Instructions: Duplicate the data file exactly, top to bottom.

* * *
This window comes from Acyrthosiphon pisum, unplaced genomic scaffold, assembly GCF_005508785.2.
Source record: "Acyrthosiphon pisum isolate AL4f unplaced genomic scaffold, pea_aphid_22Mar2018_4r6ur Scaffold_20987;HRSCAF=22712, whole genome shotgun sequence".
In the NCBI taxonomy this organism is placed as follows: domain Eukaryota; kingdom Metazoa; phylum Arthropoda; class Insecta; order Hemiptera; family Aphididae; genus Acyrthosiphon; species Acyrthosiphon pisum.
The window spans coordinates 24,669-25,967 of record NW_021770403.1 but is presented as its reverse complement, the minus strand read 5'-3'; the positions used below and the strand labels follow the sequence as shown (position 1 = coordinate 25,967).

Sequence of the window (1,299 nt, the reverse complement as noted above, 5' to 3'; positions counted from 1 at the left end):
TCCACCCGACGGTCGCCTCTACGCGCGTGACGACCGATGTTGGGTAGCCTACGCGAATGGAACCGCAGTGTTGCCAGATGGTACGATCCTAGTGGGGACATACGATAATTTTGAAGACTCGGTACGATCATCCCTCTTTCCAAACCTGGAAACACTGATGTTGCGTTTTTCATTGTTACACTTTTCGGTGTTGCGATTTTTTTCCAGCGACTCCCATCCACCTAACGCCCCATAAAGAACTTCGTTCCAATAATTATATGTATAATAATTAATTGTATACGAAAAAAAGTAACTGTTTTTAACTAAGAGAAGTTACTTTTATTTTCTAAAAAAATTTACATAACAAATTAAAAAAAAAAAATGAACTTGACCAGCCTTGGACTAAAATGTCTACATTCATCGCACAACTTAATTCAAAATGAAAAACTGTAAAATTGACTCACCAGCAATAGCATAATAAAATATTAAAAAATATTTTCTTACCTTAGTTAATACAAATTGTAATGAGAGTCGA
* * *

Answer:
This window comes from Acyrthosiphon pisum, unplaced genomic scaffold, assembly GCF_005508785.2.
Source record: "Acyrthosiphon pisum isolate AL4f unplaced genomic scaffold, pea_aphid_22Mar2018_4r6ur Scaffold_20987;HRSCAF=22712, whole genome shotgun sequence".
In the NCBI taxonomy this organism is placed as follows: domain Eukaryota; kingdom Metazoa; phylum Arthropoda; class Insecta; order Hemiptera; family Aphididae; genus Acyrthosiphon; species Acyrthosiphon pisum.
The window spans coordinates 24,669-25,967 of record NW_021770403.1 but is presented as its reverse complement, the minus strand read 5'-3'; the positions used below and the strand labels follow the sequence as shown (position 1 = coordinate 25,967).

Sequence of the window (1,299 nt, the reverse complement as noted above, 5' to 3'; positions counted from 1 at the left end):
TCCACCCGACGGTCGCCTCTACGCGCGTGACGACCGATGTTGGGTAGCCTACGCGAATGGAACCGCAGTGTTGCCAGATGGTACGATCCTAGTGGGGACATACGATAATTTTGAAGACTCGGTACGATCATCCCTCTTTCCAAACCTGGAAACACTGATGTTGCGTTTTTCATTGTTACACTTTTCGGTGTTGCGATTTTTTTCCAGCGACTCCCATCCACCTAACGCCCCATAAAGAACTTCGTTCCAATAATTATATGTATAATAATTAATTGTATACGAAAAAAAGTAACTGTTTTTAACTAAGAGAAGTTACTTTTATTTTCTAAAAAAATTTACATAACAAATTAAAAAAAAAAAATGAACTTGACCAGCCTTGGACTAAAATGTCTACATTCATCGCACAACTTAATTCAAAATGAAAAACTGTAAAATTGACTCACCAGCAATAGCATAATAAAATATTAAAAAATATTTTCTTACCTTAGTTAATACAAATTGTAATGAGAGTCGA